TOKYO -- Total inventory at the world's nine leading chipmakers hit a record high of $64.7 billion as of the end of June, as companies quickly move to ramp up production to alleviate a protracted shortage that has disrupted supply chains in the auto industry and beyond.
Digitization and the rise of fifth-generation wireless have turned chips into an indispensable component across industry lines, while the coronavirus pandemic has forced many chipmakers to suspend production in Southeast Asia. Chipmakers have struggled to keep up despite a mad rush to expand capacity.
Demand for use in high-performance computers and automobiles outpaced projections, said Taiwan Semiconductor Manufacturing Co. CEO C.C. Wei. The world's largest chipmaker optimized production lines in January-June, expanding production of automotive chips during the period by 30% from a year earlier.
The global semiconductor shortage also extends to those required in new chipmaking equipment. "I would expect that we will see a supply-constrained environment for the vast majority of next year," Nvidia CEO Jensen Huang said in a Wednesday earnings call. Nvidia contracts out the chipmaking process to outside foundries.
Total inventory at TSMC, Intel, Samsung Electronics, Micron Technology, SK Hynix, Western Digital, Texas Instruments, Infineon Technologies and STMicroelectronics are now at historic highs, as chipmakers expand their stockpile of raw materials to drive production. The share of raw materials in total inventory has steadily been increasing since March 2019 at the seven companies that provide comparable data, and topped 24% as of the end of March.
Meanwhile, finished chips have flown off the shelves. The turnover rate usually falls when total inventory increases. But sales have been growing faster than inventory, and the April-June quarter saw a turnover rate of 7.8, the highest in 18 months.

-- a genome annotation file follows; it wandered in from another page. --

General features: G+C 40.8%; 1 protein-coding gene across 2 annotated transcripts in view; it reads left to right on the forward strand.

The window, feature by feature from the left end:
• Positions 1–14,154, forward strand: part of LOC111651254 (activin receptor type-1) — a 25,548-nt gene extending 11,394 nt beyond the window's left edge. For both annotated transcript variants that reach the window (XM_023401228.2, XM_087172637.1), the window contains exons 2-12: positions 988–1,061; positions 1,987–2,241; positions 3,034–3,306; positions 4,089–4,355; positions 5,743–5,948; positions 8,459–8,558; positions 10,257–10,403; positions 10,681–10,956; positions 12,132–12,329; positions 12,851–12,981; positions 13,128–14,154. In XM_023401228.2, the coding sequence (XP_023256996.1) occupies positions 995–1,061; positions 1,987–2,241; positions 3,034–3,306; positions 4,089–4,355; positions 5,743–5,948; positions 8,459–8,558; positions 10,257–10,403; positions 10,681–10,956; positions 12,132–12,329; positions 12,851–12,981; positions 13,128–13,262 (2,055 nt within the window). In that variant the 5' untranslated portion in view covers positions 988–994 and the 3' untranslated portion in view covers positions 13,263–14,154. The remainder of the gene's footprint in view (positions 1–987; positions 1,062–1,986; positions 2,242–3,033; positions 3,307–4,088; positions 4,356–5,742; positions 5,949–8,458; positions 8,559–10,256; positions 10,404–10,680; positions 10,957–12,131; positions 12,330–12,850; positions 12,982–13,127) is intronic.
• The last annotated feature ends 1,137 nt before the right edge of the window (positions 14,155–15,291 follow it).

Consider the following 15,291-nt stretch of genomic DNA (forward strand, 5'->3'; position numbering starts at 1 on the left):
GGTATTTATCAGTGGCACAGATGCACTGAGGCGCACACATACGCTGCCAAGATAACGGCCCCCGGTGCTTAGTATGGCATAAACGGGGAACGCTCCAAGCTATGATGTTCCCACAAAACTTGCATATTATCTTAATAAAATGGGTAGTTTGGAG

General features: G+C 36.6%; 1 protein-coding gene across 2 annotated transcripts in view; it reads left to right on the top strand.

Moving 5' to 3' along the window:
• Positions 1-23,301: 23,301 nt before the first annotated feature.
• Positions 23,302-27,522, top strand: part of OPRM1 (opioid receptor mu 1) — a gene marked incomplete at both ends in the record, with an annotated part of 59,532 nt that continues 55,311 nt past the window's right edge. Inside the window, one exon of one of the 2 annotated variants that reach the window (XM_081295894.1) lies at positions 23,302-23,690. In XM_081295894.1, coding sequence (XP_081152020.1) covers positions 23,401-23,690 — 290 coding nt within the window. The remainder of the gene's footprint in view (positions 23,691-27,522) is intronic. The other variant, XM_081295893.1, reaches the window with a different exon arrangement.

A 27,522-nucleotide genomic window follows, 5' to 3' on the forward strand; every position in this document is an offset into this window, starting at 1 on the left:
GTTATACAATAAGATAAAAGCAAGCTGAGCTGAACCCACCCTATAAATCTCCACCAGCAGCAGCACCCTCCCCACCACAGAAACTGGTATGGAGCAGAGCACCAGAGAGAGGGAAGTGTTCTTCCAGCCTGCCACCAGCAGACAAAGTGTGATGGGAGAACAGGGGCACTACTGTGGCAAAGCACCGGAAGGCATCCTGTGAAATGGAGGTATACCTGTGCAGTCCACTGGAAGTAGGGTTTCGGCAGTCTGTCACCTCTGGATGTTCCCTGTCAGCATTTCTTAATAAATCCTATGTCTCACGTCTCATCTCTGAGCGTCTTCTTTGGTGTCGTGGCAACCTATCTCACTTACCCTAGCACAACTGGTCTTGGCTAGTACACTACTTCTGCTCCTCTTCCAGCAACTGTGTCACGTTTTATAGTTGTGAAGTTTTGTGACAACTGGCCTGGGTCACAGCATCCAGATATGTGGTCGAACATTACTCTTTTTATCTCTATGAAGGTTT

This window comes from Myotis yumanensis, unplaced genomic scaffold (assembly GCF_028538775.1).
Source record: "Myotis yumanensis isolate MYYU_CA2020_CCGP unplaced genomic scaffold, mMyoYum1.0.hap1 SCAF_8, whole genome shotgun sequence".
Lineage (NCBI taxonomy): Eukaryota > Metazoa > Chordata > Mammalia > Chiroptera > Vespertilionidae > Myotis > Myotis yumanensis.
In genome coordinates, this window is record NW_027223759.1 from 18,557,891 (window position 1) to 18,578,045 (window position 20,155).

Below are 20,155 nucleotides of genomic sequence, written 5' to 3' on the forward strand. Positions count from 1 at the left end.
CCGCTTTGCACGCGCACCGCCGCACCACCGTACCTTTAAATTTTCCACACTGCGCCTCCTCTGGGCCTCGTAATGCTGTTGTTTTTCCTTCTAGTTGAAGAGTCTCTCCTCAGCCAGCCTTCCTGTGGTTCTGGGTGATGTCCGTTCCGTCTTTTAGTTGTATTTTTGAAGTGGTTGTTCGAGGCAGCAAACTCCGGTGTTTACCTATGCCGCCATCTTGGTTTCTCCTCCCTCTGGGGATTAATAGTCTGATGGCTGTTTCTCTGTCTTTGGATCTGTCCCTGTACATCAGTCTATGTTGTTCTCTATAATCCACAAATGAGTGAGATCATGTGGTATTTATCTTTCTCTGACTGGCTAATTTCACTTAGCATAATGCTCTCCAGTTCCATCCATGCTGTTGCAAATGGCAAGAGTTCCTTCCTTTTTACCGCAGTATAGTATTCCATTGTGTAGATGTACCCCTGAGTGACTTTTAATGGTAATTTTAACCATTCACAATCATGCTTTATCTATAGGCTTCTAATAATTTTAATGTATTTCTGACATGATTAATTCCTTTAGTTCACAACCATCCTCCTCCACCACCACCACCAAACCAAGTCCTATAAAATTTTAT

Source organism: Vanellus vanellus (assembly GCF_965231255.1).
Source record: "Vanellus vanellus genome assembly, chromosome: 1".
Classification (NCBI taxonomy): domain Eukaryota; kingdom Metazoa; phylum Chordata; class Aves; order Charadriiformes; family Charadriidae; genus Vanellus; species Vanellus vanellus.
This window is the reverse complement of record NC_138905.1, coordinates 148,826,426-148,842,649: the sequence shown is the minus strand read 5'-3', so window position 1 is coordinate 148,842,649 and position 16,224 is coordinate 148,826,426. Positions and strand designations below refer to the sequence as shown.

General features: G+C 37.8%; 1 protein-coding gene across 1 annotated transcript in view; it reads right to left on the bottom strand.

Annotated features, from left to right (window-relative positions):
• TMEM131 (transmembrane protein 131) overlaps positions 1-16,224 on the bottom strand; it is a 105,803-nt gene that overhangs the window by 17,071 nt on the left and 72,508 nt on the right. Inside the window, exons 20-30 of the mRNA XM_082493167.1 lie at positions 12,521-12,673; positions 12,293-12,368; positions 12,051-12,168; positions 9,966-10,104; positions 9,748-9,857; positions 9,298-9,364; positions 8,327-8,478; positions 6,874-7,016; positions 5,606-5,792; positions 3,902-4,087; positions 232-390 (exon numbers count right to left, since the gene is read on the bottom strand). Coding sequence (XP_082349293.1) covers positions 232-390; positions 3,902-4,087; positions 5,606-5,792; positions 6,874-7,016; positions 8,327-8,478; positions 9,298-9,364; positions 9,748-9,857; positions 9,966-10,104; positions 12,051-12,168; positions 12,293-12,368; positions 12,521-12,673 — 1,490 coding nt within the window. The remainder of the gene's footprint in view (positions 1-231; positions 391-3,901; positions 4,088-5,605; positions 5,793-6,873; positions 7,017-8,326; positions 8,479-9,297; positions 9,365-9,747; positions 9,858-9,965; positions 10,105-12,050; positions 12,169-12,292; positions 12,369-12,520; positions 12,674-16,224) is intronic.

Still, there is concern that growing inventories are not necessarily an accurate reflection of actual chip demand.
For example, many automakers are now shifting away from the just-in-time strategy -- or holding as little parts inventory for as short a time as possible -- to holding spare inventory in case of supply chain disruptions.
"We may need to change the way we approach inventory, like by cultivating more chip suppliers," Honda Motor Executive Vice President Seiji Kuraishi said.
Electronic equipment maker Fujitsu General had also increased its inventory of chips and other components and materials by about 20% in three months as of the end of June.
"We are securing more components even if it means a larger inventory in case the semiconductor shortage drags on," said Vice President Hiroshi Niwayama.
Chipmakers worry that these developments could lead to a glut down the line.
"We have an order book that represents approximately two years of revenue," said Helmut Gassel, chief marketing officer at Infineon Technologies. "We expect there to be some double ordering, which is, as always, impossible to quantify."
Signs of a slowdown have already emerged in memory chips, where three key producers including Micron Technology and SK Hynix have reported a steady decline in inventory.
The bulk price of 4GB DDRs, which serve as a benchmark for dynamic random-access memory used in computers, roughly stayed flat for the second straight month in July at around $3.20 per chip. Global shipments of smartphones, which require memory chips, also fell markedly in April-June.
"The supply of memory chips will likely surpass demand in the first half of 2022, bringing prices down," said Akira Minamikawa at research company Omdia. Samsung and Micron's stock prices plunged this month as investors brace for an eventual correction in the chip market.
Still, leading chipmakers continue to rake in big bucks. The top 10 players by market capitalization booked $30.3 billion yen ($276 million) in net profit in April-June, an increase of about 60% on the year and their sixth straight quarter of gains.
They are also pursuing major expansions, largely in logic chips. TSMC plans to make $100 billion in capital investments over three years. Intel has announced plans for a new $20 billion plant in Arizona.
But the chip industry has experienced major fluctuations in the past, saddling manufacturers with excess capacity built up during boom years once the market cools down. Expansions currently underway will go online in two to three years, meaning they may end up dragging companies down.